Thank you for taking the time to respond to my comment. I did in fact read your book. Perhaps I am just a victim of my own biases, having studied in the field for quite some time and expected to see some of the major figures in the field addressed as is usually the case. I apologize if I was offensive, which was certainly not my intention. When I said “no real scholarship” I should have perhaps said “very little academic scholarship.” Some of the work you refer to by “Shintoists” and the like is not scholarly in character. However, the style of writing also suggests you did not have an academic audience in mind, so perhaps my expectations were misplaced.

      • Avery

        Perhaps you could give me your opinion on the “major figures in the field” who I neglected to mention in the book. Harada Minoru? Fujiwara Akira? Kume Masafumi? Is there someone I’ve missed?

      • ryukoyamada

        I was going to start listing out some of the major figures in ancient archaeological and textual studies, but I changed my mind because your definition of scholarly research and mine appear to be very different. Harada Minoru, for instance, is a writer of populist “occult” takes on history and seems to believe that “mu” really existed. I don’t see how anyone can consider him an expert in anything but science fiction? You do have some scholarly works in your bibliography (e.g. Bialock’s book is a fine work of English scholarship), but putting them in the same category as this stuff seems very strange to me. Out of curiosity I looked up your publisher, since I had not heard of it before. They seem to specialize in things like templar conspiracy theories and occult “wisdom,” so unfortunately this does not put your book in good company academically speaking. I think that I am a pretty conventional researcher, approaching books on ancient Japan in a conventional way, and therefore probably not suited to address your target audience. So, I will bow out here. I am sorry if I caused any offense.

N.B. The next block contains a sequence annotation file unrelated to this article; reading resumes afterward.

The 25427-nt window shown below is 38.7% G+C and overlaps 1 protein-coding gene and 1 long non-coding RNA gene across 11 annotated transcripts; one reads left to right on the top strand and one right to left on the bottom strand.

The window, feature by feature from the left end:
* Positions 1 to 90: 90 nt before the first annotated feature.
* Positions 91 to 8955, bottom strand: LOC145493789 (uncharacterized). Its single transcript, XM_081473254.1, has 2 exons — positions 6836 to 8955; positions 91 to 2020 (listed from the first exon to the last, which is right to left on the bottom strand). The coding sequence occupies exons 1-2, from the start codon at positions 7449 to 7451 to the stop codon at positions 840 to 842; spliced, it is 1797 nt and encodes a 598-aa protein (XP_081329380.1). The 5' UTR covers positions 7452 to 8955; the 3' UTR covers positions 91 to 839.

• Avery

        In case you are curious, although Harada’s views have alienated him from the academy, he is a reliable expert on koshikoden, and he is taken seriously by researchers who would consider themselves “conventional”. One of his references in my bibliography, 奇書『先代旧事本紀』の謎をさぐる, is a scholarly work published by a psychology press and edited by a professor. Harada frequently points out errors in the research of the few “textual studies” professors who have looked at these documents, including Fujiwara Akira. I address Fujiwara’s view of koshikoden at length in my conclusion.

        It seems you think that academics have written on this topic at length. With the exception of the Taiseikyo (Kujiki-72), I can assure you that this is not the case. The reality is to be found in the pages of the Rekishi Dokuhon issues I cited, where a bizarre assembly of people have contributed articles. Because, as you said, this book was published by a New Age press, it gave me an opportunity to rely on these primary sources at length and take them at their word on some matters, where an academic press might demand a critical outlook. Although, I notice that such presses make exceptions for the well-connected. Just yesterday I saw a theological tract at my college bookstore called “The Religion of the Future”, published by Harvard University Press…